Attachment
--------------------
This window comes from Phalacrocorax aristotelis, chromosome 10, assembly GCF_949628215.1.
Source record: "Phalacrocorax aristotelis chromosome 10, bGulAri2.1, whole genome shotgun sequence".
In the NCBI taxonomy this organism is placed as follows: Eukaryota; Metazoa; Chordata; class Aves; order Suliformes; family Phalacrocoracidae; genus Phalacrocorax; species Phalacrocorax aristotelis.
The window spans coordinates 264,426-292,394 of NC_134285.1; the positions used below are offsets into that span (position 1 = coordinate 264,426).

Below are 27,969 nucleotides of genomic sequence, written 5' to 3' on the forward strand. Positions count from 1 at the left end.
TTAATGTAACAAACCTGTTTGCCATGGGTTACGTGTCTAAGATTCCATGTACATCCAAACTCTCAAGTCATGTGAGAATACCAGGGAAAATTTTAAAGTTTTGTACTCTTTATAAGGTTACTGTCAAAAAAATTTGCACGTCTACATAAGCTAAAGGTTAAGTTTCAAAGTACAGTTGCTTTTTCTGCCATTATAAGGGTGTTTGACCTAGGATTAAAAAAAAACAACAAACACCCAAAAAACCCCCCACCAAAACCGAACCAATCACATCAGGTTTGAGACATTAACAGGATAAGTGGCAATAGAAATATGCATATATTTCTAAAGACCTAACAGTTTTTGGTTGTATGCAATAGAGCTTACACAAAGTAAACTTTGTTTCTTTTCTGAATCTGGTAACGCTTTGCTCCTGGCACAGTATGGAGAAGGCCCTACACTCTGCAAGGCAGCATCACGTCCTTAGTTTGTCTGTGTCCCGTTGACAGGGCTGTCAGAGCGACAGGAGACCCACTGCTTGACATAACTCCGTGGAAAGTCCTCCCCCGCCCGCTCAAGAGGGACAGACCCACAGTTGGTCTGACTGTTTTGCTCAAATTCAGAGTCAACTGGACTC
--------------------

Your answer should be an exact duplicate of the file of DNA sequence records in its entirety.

This window comes from Phalacrocorax aristotelis, chromosome 10, assembly GCF_949628215.1.
Source record: "Phalacrocorax aristotelis chromosome 10, bGulAri2.1, whole genome shotgun sequence".
In the NCBI taxonomy this organism is placed as follows: Eukaryota; Metazoa; Chordata; class Aves; order Suliformes; family Phalacrocoracidae; genus Phalacrocorax; species Phalacrocorax aristotelis.
The window spans coordinates 264,426-292,394 of NC_134285.1; the positions used below are offsets into that span (position 1 = coordinate 264,426).

Below are 27,969 nucleotides of genomic sequence, written 5' to 3' on the forward strand. Positions count from 1 at the left end.
TTAATGTAACAAACCTGTTTGCCATGGGTTACGTGTCTAAGATTCCATGTACATCCAAACTCTCAAGTCATGTGAGAATACCAGGGAAAATTTTAAAGTTTTGTACTCTTTATAAGGTTACTGTCAAAAAAATTTGCACGTCTACATAAGCTAAAGGTTAAGTTTCAAAGTACAGTTGCTTTTTCTGCCATTATAAGGGTGTTTGACCTAGGATTAAAAAAAAACAACAAACACCCAAAAAACCCCCCACCAAAACCGAACCAATCACATCAGGTTTGAGACATTAACAGGATAAGTGGCAATAGAAATATGCATATATTTCTAAAGACCTAACAGTTTTTGGTTGTATGCAATAGAGCTTACACAAAGTAAACTTTGTTTCTTTTCTGAATCTGGTAACGCTTTGCTCCTGGCACAGTATGGAGAAGGCCCTACACTCTGCAAGGCAGCATCACGTCCTTAGTTTGTCTGTGTCCCGTTGACAGGGCTGTCAGAGCGACAGGAGACCCACTGCTTGACATAACTCCGTGGAAAGTCCTCCCCCGCCCGCTCAAGAGGGACAGACCCACAGTTGGTCTGACTGTTTTGCTCAAATTCAGAGTCAACTGGACTC